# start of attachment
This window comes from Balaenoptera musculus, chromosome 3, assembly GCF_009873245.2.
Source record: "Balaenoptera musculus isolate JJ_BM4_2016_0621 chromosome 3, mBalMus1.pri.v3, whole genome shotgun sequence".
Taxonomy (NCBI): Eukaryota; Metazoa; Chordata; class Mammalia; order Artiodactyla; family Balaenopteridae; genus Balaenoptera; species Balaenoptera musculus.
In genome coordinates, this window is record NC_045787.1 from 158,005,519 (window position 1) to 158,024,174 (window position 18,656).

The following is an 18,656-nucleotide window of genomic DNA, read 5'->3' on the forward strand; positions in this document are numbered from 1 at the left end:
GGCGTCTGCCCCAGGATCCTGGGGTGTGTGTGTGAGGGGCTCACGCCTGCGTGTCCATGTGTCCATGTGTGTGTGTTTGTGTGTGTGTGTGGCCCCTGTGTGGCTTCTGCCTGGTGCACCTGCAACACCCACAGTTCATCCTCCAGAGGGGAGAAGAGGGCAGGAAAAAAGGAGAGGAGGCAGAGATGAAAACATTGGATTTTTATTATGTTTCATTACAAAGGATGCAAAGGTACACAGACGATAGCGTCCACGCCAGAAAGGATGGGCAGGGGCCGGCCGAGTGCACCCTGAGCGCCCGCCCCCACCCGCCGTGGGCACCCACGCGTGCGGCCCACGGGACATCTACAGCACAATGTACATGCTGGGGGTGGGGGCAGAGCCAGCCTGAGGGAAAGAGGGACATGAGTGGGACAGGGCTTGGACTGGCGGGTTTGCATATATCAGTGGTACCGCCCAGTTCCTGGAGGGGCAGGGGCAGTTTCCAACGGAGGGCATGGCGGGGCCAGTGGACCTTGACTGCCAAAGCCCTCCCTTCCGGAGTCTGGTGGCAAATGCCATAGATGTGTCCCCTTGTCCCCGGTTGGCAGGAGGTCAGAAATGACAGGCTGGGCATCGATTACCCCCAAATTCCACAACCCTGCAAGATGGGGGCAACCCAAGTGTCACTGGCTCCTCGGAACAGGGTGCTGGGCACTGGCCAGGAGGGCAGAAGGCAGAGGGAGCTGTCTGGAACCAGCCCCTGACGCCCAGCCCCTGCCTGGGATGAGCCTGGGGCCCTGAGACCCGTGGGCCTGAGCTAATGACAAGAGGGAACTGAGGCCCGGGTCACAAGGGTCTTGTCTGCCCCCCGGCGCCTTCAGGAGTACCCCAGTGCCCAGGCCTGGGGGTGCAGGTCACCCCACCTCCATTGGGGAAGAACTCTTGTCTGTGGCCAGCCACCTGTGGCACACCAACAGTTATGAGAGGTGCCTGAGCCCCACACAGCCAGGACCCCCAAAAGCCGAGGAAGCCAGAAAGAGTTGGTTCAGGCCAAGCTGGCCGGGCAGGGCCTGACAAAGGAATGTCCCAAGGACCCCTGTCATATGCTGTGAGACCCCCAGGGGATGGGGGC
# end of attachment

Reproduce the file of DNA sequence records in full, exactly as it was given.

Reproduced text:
This window comes from Balaenoptera musculus, chromosome 3, assembly GCF_009873245.2.
Source record: "Balaenoptera musculus isolate JJ_BM4_2016_0621 chromosome 3, mBalMus1.pri.v3, whole genome shotgun sequence".
Taxonomy (NCBI): Eukaryota; Metazoa; Chordata; class Mammalia; order Artiodactyla; family Balaenopteridae; genus Balaenoptera; species Balaenoptera musculus.
In genome coordinates, this window is record NC_045787.1 from 158,005,519 (window position 1) to 158,024,174 (window position 18,656).

The following is an 18,656-nucleotide window of genomic DNA, read 5'->3' on the forward strand; positions in this document are numbered from 1 at the left end:
GGCGTCTGCCCCAGGATCCTGGGGTGTGTGTGTGAGGGGCTCACGCCTGCGTGTCCATGTGTCCATGTGTGTGTGTTTGTGTGTGTGTGTGGCCCCTGTGTGGCTTCTGCCTGGTGCACCTGCAACACCCACAGTTCATCCTCCAGAGGGGAGAAGAGGGCAGGAAAAAAGGAGAGGAGGCAGAGATGAAAACATTGGATTTTTATTATGTTTCATTACAAAGGATGCAAAGGTACACAGACGATAGCGTCCACGCCAGAAAGGATGGGCAGGGGCCGGCCGAGTGCACCCTGAGCGCCCGCCCCCACCCGCCGTGGGCACCCACGCGTGCGGCCCACGGGACATCTACAGCACAATGTACATGCTGGGGGTGGGGGCAGAGCCAGCCTGAGGGAAAGAGGGACATGAGTGGGACAGGGCTTGGACTGGCGGGTTTGCATATATCAGTGGTACCGCCCAGTTCCTGGAGGGGCAGGGGCAGTTTCCAACGGAGGGCATGGCGGGGCCAGTGGACCTTGACTGCCAAAGCCCTCCCTTCCGGAGTCTGGTGGCAAATGCCATAGATGTGTCCCCTTGTCCCCGGTTGGCAGGAGGTCAGAAATGACAGGCTGGGCATCGATTACCCCCAAATTCCACAACCCTGCAAGATGGGGGCAACCCAAGTGTCACTGGCTCCTCGGAACAGGGTGCTGGGCACTGGCCAGGAGGGCAGAAGGCAGAGGGAGCTGTCTGGAACCAGCCCCTGACGCCCAGCCCCTGCCTGGGATGAGCCTGGGGCCCTGAGACCCGTGGGCCTGAGCTAATGACAAGAGGGAACTGAGGCCCGGGTCACAAGGGTCTTGTCTGCCCCCCGGCGCCTTCAGGAGTACCCCAGTGCCCAGGCCTGGGGGTGCAGGTCACCCCACCTCCATTGGGGAAGAACTCTTGTCTGTGGCCAGCCACCTGTGGCACACCAACAGTTATGAGAGGTGCCTGAGCCCCACACAGCCAGGACCCCCAAAAGCCGAGGAAGCCAGAAAGAGTTGGTTCAGGCCAAGCTGGCCGGGCAGGGCCTGACAAAGGAATGTCCCAAGGACCCCTGTCATATGCTGTGAGACCCCCAGGGGATGGGGGC